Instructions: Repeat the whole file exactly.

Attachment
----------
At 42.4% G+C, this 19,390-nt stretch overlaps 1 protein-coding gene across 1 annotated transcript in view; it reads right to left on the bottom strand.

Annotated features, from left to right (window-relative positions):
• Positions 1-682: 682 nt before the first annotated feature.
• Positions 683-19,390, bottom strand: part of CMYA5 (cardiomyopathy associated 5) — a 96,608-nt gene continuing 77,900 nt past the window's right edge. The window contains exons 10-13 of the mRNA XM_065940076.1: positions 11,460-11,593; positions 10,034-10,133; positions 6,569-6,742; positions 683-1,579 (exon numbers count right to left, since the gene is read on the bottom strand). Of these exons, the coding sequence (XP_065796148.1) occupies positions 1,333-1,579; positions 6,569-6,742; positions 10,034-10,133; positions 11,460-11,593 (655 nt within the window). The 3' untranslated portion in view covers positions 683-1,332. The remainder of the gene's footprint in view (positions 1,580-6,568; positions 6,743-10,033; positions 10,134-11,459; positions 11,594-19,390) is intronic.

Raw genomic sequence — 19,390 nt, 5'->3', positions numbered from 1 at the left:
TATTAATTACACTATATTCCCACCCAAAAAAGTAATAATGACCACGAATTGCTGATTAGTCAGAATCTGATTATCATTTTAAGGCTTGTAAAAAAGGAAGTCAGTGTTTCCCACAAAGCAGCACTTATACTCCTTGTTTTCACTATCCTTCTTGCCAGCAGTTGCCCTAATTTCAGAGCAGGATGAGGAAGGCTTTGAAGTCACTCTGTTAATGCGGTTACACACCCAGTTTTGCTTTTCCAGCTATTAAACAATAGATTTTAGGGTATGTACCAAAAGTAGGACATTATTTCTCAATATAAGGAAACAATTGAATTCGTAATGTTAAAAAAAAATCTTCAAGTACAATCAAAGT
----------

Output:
At 42.4% G+C, this 19,390-nt stretch overlaps 1 protein-coding gene across 1 annotated transcript in view; it reads right to left on the bottom strand.

Annotated features, from left to right (window-relative positions):
• Positions 1-682: 682 nt before the first annotated feature.
• Positions 683-19,390, bottom strand: part of CMYA5 (cardiomyopathy associated 5) — a 96,608-nt gene continuing 77,900 nt past the window's right edge. The window contains exons 10-13 of the mRNA XM_065940076.1: positions 11,460-11,593; positions 10,034-10,133; positions 6,569-6,742; positions 683-1,579 (exon numbers count right to left, since the gene is read on the bottom strand). Of these exons, the coding sequence (XP_065796148.1) occupies positions 1,333-1,579; positions 6,569-6,742; positions 10,034-10,133; positions 11,460-11,593 (655 nt within the window). The 3' untranslated portion in view covers positions 683-1,332. The remainder of the gene's footprint in view (positions 1,580-6,568; positions 6,743-10,033; positions 10,134-11,459; positions 11,594-19,390) is intronic.

Raw genomic sequence — 19,390 nt, 5'->3', positions numbered from 1 at the left:
TATTAATTACACTATATTCCCACCCAAAAAAGTAATAATGACCACGAATTGCTGATTAGTCAGAATCTGATTATCATTTTAAGGCTTGTAAAAAAGGAAGTCAGTGTTTCCCACAAAGCAGCACTTATACTCCTTGTTTTCACTATCCTTCTTGCCAGCAGTTGCCCTAATTTCAGAGCAGGATGAGGAAGGCTTTGAAGTCACTCTGTTAATGCGGTTACACACCCAGTTTTGCTTTTCCAGCTATTAAACAATAGATTTTAGGGTATGTACCAAAAGTAGGACATTATTTCTCAATATAAGGAAACAATTGAATTCGTAATGTTAAAAAAAAATCTTCAAGTACAATCAAAGT